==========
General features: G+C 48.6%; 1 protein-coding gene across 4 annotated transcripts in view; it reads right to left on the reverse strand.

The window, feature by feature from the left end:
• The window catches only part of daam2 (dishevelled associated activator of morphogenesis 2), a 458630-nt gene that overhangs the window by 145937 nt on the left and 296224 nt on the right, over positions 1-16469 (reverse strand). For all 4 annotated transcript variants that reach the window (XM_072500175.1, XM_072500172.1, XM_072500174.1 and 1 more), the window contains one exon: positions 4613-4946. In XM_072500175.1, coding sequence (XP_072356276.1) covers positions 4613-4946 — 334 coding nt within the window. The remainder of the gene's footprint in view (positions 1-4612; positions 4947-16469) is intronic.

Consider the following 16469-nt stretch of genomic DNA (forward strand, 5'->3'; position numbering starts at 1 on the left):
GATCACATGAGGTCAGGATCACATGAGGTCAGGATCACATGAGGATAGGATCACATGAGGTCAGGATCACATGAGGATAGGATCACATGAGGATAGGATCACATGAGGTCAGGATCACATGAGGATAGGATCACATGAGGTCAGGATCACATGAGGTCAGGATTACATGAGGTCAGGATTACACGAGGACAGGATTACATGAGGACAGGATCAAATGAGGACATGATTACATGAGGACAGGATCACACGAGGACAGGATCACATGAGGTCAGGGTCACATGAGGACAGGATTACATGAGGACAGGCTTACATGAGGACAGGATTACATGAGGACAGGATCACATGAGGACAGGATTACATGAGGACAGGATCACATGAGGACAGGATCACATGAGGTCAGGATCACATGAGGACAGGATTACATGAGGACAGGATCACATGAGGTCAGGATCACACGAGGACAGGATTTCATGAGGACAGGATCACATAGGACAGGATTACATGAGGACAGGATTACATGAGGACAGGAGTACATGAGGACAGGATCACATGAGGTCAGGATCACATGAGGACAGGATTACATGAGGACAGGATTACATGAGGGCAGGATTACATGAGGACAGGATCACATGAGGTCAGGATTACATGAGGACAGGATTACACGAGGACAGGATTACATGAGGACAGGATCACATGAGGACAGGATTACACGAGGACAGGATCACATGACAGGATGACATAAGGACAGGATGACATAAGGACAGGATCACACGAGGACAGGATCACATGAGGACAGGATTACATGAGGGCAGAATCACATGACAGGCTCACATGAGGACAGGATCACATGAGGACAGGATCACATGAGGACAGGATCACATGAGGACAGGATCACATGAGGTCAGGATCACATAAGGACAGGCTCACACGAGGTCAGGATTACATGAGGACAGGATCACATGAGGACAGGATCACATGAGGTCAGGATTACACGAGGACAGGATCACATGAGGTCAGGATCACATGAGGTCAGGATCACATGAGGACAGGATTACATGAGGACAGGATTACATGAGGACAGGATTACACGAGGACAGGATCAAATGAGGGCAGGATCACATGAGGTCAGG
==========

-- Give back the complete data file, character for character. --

General features: G+C 48.6%; 1 protein-coding gene across 4 annotated transcripts in view; it reads right to left on the reverse strand.

The window, feature by feature from the left end:
• The window catches only part of daam2 (dishevelled associated activator of morphogenesis 2), a 458630-nt gene that overhangs the window by 145937 nt on the left and 296224 nt on the right, over positions 1-16469 (reverse strand). For all 4 annotated transcript variants that reach the window (XM_072500175.1, XM_072500172.1, XM_072500174.1 and 1 more), the window contains one exon: positions 4613-4946. In XM_072500175.1, coding sequence (XP_072356276.1) covers positions 4613-4946 — 334 coding nt within the window. The remainder of the gene's footprint in view (positions 1-4612; positions 4947-16469) is intronic.

Consider the following 16469-nt stretch of genomic DNA (forward strand, 5'->3'; position numbering starts at 1 on the left):
GATCACATGAGGTCAGGATCACATGAGGTCAGGATCACATGAGGATAGGATCACATGAGGTCAGGATCACATGAGGATAGGATCACATGAGGATAGGATCACATGAGGTCAGGATCACATGAGGATAGGATCACATGAGGTCAGGATCACATGAGGTCAGGATTACATGAGGTCAGGATTACACGAGGACAGGATTACATGAGGACAGGATCAAATGAGGACATGATTACATGAGGACAGGATCACACGAGGACAGGATCACATGAGGTCAGGGTCACATGAGGACAGGATTACATGAGGACAGGCTTACATGAGGACAGGATTACATGAGGACAGGATCACATGAGGACAGGATTACATGAGGACAGGATCACATGAGGACAGGATCACATGAGGTCAGGATCACATGAGGACAGGATTACATGAGGACAGGATCACATGAGGTCAGGATCACACGAGGACAGGATTTCATGAGGACAGGATCACATAGGACAGGATTACATGAGGACAGGATTACATGAGGACAGGAGTACATGAGGACAGGATCACATGAGGTCAGGATCACATGAGGACAGGATTACATGAGGACAGGATTACATGAGGGCAGGATTACATGAGGACAGGATCACATGAGGTCAGGATTACATGAGGACAGGATTACACGAGGACAGGATTACATGAGGACAGGATCACATGAGGACAGGATTACACGAGGACAGGATCACATGACAGGATGACATAAGGACAGGATGACATAAGGACAGGATCACACGAGGACAGGATCACATGAGGACAGGATTACATGAGGGCAGAATCACATGACAGGCTCACATGAGGACAGGATCACATGAGGACAGGATCACATGAGGACAGGATCACATGAGGACAGGATCACATGAGGTCAGGATCACATAAGGACAGGCTCACACGAGGTCAGGATTACATGAGGACAGGATCACATGAGGACAGGATCACATGAGGTCAGGATTACACGAGGACAGGATCACATGAGGTCAGGATCACATGAGGTCAGGATCACATGAGGACAGGATTACATGAGGACAGGATTACATGAGGACAGGATTACACGAGGACAGGATCAAATGAGGGCAGGATCACATGAGGTCAGG